The conference declaration benefited from the participation of national and local government officials, academics, members of civil society, youth groups and non-government organizations from some 30 countries.
By Richard Waddington
GUAYAQUIL, 30 May 2014
– The Americas region gave further impetus to the global efforts to agree a new international framework on disaster risk reduction (DRR) by adopting on Thursday a series of recommendations to be included in the agreement due to be adopted at a world conference next year in Sendai, Japan.
“It has been a great success. Things are moving. I can see progress,” said Margareta Wahlström, Head of the UN Office for Disaster Risk Reduction (UNISDR) at the end of the three-day gathering in this Ecuadorian port city.
The 4th Session of the Americas Platform for Disaster Risk Reduction was the second in a series of regional conferences aimed at shaping the agenda for the Third UN World Conference on Disaster Risk Reduction to be held in March 2015. The conference will adopt a new framework to succeed the Hyogo Framework for Action (HFA) adopted in 2005.
The participants emphasized the overall opportunity to influence the Post-2015 Development Agenda and ensure coherence between new initiatives on development, risk management, climate change, humanitarian action and sustainable urban development.
“Such coherence is expressed in the definition of common indicators and objectives as well as in the efficient use of resources to promote greater impact within nations and communities,” stated the final Conference Declaration which recommends the development of “indicators of resilience.”
Some 600 national and local government officials, academics, members of civil society, youth groups and non-government organizations from some 30 countries took part in the intense public debates and closed-door meetings that yielded a raft of recommendations for Sendai.
A final declaration applauded the “substantial contributions” of the HFA to the formulation of strategies and policies for disaster reduction. There have been significant successes.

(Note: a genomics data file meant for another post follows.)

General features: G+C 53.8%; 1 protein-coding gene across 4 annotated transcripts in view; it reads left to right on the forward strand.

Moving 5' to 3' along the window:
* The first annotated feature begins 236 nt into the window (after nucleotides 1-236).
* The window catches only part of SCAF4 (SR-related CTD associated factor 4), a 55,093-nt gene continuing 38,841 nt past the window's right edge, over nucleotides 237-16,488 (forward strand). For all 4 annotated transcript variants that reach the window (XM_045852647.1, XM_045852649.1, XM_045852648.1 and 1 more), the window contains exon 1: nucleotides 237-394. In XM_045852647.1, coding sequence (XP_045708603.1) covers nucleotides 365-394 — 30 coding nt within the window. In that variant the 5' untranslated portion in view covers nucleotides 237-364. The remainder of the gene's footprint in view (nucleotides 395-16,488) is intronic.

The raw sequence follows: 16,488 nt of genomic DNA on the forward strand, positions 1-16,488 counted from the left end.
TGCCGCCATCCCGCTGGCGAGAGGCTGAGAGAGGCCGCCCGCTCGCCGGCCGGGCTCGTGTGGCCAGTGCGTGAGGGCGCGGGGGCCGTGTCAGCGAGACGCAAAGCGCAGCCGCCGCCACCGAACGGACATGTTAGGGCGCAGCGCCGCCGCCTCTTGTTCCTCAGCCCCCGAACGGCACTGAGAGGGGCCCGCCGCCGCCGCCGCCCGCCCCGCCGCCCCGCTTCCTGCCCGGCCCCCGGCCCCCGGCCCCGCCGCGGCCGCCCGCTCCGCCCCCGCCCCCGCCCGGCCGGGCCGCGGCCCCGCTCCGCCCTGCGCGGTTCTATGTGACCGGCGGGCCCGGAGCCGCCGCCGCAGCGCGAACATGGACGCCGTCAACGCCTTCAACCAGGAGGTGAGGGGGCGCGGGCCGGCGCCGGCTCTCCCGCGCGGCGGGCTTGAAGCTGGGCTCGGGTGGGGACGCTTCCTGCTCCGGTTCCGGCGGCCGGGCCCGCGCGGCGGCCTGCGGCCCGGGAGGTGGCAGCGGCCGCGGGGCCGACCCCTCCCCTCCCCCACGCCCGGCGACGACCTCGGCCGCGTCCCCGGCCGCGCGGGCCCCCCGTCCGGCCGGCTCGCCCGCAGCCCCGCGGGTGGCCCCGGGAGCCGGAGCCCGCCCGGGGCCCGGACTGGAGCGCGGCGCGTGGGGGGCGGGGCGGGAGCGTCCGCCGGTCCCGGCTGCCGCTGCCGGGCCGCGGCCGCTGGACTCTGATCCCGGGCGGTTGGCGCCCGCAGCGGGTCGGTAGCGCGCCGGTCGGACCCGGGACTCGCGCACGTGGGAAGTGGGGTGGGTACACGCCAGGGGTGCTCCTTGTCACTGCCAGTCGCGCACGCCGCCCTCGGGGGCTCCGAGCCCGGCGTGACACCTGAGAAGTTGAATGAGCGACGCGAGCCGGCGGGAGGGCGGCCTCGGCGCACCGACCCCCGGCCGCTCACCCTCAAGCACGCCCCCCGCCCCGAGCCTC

For example, 89% of countries in the Americas are implementing initiatives on safe hospitals and improving the resilience of health services to ensure they can function after a disaster.
But at the same time, economic damage and losses caused by disasters, mainly low intensity hydro-meteorological events, have continued to rise, the statement noted. It urged better coordination in international disaster response and the strengthening of preparedness and response and recovery capacity at community, local, national and regional levels.
The new framework, which governments will begin to hammer out at a first meeting of the intergovernmental preparatory committee in Geneva in July, must clearly define the roles and responsibilities of the different actors among the various levels of government and society when it comes to disaster reduction. It should place community participation at the centre of risk management and explicitly incorporate local governments within the post-2015 framework.
The Declaration also called for the strengthening of UNISDR to help it fulfil its mandate, including in risk modelling, the generation of disaster loss databases and in reviewing regional strategies, as well as in supporting the monitoring of the new framework.
“We have crossed a threshold in terms of people’s understanding of what needs to be done,” declared Ms Wahlström. “Things don’t necessarily become easier once you cross a threshold, but they become clearer,” she said.